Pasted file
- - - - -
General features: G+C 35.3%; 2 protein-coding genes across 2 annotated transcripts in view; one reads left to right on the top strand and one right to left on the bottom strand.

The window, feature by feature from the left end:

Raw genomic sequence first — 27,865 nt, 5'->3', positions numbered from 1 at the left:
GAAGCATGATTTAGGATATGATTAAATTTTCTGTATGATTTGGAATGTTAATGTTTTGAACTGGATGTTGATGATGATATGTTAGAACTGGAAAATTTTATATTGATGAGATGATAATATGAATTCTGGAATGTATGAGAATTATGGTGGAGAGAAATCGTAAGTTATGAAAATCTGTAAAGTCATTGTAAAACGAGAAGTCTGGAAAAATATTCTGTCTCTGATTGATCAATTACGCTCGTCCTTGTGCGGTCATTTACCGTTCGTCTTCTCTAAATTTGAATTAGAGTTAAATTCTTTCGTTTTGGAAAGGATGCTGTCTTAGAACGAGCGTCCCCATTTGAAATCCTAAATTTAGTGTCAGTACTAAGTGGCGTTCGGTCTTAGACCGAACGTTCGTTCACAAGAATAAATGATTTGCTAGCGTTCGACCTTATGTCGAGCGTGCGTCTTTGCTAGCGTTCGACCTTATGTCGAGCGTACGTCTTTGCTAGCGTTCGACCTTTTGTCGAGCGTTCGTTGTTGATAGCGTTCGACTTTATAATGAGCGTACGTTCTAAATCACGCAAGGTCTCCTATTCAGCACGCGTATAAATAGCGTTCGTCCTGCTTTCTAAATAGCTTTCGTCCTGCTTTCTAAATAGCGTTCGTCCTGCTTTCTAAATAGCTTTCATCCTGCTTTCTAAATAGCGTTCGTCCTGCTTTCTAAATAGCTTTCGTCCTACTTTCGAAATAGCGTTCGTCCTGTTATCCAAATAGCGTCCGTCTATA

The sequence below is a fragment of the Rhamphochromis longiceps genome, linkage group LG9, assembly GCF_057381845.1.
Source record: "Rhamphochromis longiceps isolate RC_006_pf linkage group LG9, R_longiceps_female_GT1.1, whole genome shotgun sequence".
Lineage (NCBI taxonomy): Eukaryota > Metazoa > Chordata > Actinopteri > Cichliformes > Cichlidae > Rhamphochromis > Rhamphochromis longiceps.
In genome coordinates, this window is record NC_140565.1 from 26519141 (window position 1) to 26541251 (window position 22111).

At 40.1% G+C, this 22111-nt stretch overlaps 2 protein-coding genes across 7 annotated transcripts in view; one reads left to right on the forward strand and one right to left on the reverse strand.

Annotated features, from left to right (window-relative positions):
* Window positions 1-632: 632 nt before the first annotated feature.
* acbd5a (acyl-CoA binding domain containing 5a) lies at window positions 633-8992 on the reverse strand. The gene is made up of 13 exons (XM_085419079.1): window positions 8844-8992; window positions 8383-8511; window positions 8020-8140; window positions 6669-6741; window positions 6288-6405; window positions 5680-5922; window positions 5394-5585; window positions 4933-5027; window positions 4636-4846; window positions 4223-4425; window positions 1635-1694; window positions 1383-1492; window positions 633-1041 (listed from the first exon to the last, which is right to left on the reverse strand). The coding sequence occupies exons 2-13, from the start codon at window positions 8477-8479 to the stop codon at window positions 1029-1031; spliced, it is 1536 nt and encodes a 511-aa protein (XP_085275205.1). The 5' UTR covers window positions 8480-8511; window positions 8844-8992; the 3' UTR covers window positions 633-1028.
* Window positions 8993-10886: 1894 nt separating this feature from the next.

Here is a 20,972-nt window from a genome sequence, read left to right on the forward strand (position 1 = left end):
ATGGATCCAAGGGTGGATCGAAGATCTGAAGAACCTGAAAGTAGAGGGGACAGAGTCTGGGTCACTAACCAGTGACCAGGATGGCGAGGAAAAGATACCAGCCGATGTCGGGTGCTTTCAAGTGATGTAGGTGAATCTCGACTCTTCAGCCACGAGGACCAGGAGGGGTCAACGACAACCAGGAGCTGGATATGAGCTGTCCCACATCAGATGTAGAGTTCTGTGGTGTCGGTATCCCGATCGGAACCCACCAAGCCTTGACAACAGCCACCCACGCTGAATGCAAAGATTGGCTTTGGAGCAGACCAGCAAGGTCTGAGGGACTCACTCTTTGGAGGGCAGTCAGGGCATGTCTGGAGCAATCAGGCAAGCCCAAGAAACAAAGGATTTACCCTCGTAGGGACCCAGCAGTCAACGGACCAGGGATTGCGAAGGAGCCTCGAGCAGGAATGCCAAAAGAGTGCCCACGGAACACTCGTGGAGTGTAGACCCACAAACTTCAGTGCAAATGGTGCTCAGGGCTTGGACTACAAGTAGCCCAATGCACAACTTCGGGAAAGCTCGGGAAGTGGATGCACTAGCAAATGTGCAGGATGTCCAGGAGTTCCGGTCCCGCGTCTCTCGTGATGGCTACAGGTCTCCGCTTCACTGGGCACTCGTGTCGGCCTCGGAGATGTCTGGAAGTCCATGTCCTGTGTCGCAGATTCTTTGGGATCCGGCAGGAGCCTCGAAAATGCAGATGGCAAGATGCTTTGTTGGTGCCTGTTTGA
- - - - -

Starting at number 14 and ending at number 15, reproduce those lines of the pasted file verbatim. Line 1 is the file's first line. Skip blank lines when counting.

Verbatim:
Here is a 20,972-nt window from a genome sequence, read left to right on the forward strand (position 1 = left end):
ATGGATCCAAGGGTGGATCGAAGATCTGAAGAACCTGAAAGTAGAGGGGACAGAGTCTGGGTCACTAACCAGTGACCAGGATGGCGAGGAAAAGATACCAGCCGATGTCGGGTGCTTTCAAGTGATGTAGGTGAATCTCGACTCTTCAGCCACGAGGACCAGGAGGGGTCAACGACAACCAGGAGCTGGATATGAGCTGTCCCACATCAGATGTAGAGTTCTGTGGTGTCGGTATCCCGATCGGAACCCACCAAGCCTTGACAACAGCCACCCACGCTGAATGCAAAGATTGGCTTTGGAGCAGACCAGCAAGGTCTGAGGGACTCACTCTTTGGAGGGCAGTCAGGGCATGTCTGGAGCAATCAGGCAAGCCCAAGAAACAAAGGATTTACCCTCGTAGGGACCCAGCAGTCAACGGACCAGGGATTGCGAAGGAGCCTCGAGCAGGAATGCCAAAAGAGTGCCCACGGAACACTCGTGGAGTGTAGACCCACAAACTTCAGTGCAAATGGTGCTCAGGGCTTGGACTACAAGTAGCCCAATGCACAACTTCGGGAAAGCTCGGGAAGTGGATGCACTAGCAAATGTGCAGGATGTCCAGGAGTTCCGGTCCCGCGTCTCTCGTGATGGCTACAGGTCTCCGCTTCACTGGGCACTCGTGTCGGCCTCGGAGATGTCTGGAAGTCCATGTCCTGTGTCGCAGATTCTTTGGGATCCGGCAGGAGCCTCGAAAATGCAGATGGCAAGATGCTTTGTTGGTGCCTGTTTGA